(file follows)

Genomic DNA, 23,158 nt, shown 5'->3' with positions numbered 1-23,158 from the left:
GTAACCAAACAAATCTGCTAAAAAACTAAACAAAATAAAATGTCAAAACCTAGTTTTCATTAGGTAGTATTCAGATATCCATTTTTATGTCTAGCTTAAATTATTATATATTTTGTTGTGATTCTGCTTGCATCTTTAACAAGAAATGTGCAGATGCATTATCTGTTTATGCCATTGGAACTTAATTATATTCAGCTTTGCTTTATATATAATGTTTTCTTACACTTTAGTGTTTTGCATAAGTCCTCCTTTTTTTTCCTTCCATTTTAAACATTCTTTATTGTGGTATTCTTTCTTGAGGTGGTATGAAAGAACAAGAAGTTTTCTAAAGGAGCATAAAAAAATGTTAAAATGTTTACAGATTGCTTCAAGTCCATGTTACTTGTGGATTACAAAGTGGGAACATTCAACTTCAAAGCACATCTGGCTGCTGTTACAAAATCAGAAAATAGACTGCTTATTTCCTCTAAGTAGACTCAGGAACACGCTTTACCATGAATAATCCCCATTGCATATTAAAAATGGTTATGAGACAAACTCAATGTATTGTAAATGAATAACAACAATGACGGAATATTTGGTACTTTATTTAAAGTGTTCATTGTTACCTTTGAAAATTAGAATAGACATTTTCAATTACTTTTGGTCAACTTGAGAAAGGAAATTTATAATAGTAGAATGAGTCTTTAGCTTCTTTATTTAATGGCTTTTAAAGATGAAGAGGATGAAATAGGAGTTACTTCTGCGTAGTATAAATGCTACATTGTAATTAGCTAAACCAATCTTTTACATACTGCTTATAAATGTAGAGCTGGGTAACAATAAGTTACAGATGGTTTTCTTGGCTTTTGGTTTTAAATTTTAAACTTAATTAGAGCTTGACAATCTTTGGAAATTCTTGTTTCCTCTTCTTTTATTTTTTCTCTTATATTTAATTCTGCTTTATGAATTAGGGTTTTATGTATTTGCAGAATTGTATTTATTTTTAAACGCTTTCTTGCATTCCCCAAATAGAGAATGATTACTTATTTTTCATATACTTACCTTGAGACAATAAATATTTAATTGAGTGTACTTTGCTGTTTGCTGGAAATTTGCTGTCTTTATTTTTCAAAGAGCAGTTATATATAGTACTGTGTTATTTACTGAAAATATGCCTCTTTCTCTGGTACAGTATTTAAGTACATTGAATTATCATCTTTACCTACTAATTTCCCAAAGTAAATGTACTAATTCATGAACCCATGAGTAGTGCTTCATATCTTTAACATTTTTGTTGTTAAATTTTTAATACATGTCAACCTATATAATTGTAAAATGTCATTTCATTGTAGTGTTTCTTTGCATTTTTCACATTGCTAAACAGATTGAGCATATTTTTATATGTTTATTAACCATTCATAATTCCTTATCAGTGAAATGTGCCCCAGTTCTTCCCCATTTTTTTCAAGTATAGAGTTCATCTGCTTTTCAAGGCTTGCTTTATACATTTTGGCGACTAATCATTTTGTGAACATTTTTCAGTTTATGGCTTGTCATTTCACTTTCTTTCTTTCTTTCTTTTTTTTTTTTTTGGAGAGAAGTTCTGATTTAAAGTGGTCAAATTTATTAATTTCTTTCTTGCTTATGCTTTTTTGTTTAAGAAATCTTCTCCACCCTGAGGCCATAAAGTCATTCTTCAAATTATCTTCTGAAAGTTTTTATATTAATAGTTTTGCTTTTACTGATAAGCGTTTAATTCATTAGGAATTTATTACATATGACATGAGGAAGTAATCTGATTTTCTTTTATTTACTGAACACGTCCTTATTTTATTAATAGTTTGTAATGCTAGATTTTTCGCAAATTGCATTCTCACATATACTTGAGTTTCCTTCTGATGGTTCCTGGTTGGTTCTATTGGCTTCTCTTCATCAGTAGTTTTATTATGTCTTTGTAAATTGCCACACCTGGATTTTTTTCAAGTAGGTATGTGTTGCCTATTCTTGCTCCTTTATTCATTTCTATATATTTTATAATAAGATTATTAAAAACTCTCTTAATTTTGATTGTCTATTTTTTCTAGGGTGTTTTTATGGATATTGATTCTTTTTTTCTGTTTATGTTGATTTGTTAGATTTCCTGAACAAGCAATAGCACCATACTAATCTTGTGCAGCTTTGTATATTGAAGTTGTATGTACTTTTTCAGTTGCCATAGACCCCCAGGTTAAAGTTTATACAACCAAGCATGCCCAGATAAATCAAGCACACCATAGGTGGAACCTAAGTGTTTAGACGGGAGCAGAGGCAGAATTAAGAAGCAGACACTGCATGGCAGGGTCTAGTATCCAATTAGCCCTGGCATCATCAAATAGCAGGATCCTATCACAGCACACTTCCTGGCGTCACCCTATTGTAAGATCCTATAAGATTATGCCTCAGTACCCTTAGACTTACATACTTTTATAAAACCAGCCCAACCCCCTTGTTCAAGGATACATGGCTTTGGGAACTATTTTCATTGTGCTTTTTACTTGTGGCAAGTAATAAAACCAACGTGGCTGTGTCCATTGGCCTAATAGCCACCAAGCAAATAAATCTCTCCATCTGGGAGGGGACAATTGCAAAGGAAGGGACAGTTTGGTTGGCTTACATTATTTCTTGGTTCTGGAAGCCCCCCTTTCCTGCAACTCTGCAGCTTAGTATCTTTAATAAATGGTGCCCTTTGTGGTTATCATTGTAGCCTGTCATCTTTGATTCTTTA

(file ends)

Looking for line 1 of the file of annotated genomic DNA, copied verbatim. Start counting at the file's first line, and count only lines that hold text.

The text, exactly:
Genomic DNA, 23,158 nt, shown 5'->3' with positions numbered 1-23,158 from the left: